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Our work

Stopping dirty money

Our work

With greater financial transparency we can close the loopholes that allow people to hide crime and corruption

Australia is a major destination of the world’s dirty money. Much of this dirty money flows out of poorer countries, and into the economies of wealthy countries. This robs local people of their national wealth and can distort markets where it ends up – such as real estate.

Our laws against foreign bribery and money laundering have loopholes that enable people to hide corruption and the proceeds of crime. Meanwhile, the lack of transparency over company ownership makes it too easy to set up shell companies and hide money flows.

Australia can stop the flow of dirty money by strengthening our laws to better prevent, detect and stop dirty money from crime and corruption.

Our priorities

Close the loopholes on money laundering

We need to close the gaps in our laws so that real estate agents, lawyers, corporate service providers and accountants do proper due diligence and report suspicious transactions.

 

Prevent, detect and prosecute foreign bribery

We need to stop allowing ‘facilitation payments’ and establish better detection methods to assist law enforcement.

 

Lift the veil on secret corporate owners

We need a centralised, publicly accessible register of beneficial ownership so that people who own or control companies can’t hide their identity.

 

Foreign bribery

Foreign bribery

Bribery is one of the most direct and damaging forms of corruption worldwide. It is a threat to democracy and the rule of law, and it’s a major obstacle to fair economic development in poorer countries.

Foreign bribery can also fly under the radar because it’s very difficult to detect and our investigative and enforcement agencies are not sufficiently equipped to go after individuals.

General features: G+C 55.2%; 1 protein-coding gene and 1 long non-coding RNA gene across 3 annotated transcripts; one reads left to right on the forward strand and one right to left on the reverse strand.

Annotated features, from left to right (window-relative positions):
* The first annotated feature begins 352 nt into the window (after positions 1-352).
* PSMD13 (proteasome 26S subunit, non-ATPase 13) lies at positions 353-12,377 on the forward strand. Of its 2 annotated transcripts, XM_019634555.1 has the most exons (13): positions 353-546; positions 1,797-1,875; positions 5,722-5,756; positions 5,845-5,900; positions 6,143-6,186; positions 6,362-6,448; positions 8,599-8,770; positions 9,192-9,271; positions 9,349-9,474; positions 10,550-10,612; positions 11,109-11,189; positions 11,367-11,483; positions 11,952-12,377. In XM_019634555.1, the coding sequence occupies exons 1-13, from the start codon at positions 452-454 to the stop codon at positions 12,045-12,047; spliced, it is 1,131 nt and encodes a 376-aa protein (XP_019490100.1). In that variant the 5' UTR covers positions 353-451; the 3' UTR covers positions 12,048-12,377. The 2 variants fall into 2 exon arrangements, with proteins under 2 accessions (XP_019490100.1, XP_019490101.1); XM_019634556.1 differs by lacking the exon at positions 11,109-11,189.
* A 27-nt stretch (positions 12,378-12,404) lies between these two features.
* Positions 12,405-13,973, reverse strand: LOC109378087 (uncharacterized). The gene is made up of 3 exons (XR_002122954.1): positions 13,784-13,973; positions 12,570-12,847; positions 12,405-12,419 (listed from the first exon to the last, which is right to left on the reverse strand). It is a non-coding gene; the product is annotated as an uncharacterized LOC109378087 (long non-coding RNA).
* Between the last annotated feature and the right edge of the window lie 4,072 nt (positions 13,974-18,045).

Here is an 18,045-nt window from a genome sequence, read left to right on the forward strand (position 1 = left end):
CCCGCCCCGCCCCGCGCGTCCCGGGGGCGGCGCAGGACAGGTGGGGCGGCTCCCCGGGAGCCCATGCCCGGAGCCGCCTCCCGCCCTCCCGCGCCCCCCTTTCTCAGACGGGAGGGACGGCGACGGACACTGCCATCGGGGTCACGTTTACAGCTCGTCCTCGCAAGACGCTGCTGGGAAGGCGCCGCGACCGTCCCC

We can make foreign bribery easier to detect and prosecute through some amendments to our laws, and with the cooperation of companies developing robust anti-bribery plans and reporting requirements.

Key resource

Transparency International’s latest foreign bribery report, Exporting Corruption, finds most countries are not doing enough

The latest foreign bribery assessment finds most of the world’s top exporting countries are not doing enough to stop foreign bribery, and many are sliding backwards.

The research finds Australia also continues to lag in efforts to stop foreign bribery.

Money laundering

Australia is a major destination of the world’s dirty money. Much of this dirty money is flowing out of poorer countries, and into the economies of wealthy countries.

Money laundering is a crime, but there are gaps in our laws that make it too easy for criminals to fly under the radar.

We need to close the gaps in our anti-money laundering laws so that real estate agents, lawyers, corporate service providers and accountants – professions that are more likely to encounter illicit money – do proper due diligence and report suspicious transactions.

Money Laundering
Beneficial ownership

BENEFICIAL OWNERSHIP & DUE DILIGENCE

When company ownership information is not accessible in a central and credible place, it’s hard to do adequate due diligence.

This leads to a culture of anonymous shell companies, makes it hard to research risks, track relationships, find conflicts of interest and detect corruption.

Australia is now rolling out a centralised corporate register, but it’s still too easy to set up a business with incorrect information or to hide one’s identity.

We need to ensure information in our corporate register is correct, accessible and up-to-date, and reveals companies’ true beneficial owners.

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